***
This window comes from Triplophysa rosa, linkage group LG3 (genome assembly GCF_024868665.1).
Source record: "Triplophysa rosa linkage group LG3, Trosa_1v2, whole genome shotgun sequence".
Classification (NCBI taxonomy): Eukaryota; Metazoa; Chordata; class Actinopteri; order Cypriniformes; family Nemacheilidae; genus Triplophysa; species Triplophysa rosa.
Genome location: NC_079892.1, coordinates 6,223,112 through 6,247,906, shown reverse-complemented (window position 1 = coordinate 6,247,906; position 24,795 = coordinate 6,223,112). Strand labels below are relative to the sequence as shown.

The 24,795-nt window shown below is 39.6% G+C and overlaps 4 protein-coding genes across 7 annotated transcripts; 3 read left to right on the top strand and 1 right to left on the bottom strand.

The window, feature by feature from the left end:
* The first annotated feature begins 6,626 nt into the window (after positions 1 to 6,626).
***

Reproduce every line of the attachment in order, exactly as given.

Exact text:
This window comes from Triplophysa rosa, linkage group LG3 (genome assembly GCF_024868665.1).
Source record: "Triplophysa rosa linkage group LG3, Trosa_1v2, whole genome shotgun sequence".
Classification (NCBI taxonomy): Eukaryota; Metazoa; Chordata; class Actinopteri; order Cypriniformes; family Nemacheilidae; genus Triplophysa; species Triplophysa rosa.
Genome location: NC_079892.1, coordinates 6,223,112 through 6,247,906, shown reverse-complemented (window position 1 = coordinate 6,247,906; position 24,795 = coordinate 6,223,112). Strand labels below are relative to the sequence as shown.

The 24,795-nt window shown below is 39.6% G+C and overlaps 4 protein-coding genes across 7 annotated transcripts; 3 read left to right on the top strand and 1 right to left on the bottom strand.

The window, feature by feature from the left end:
* The first annotated feature begins 6,626 nt into the window (after positions 1 to 6,626).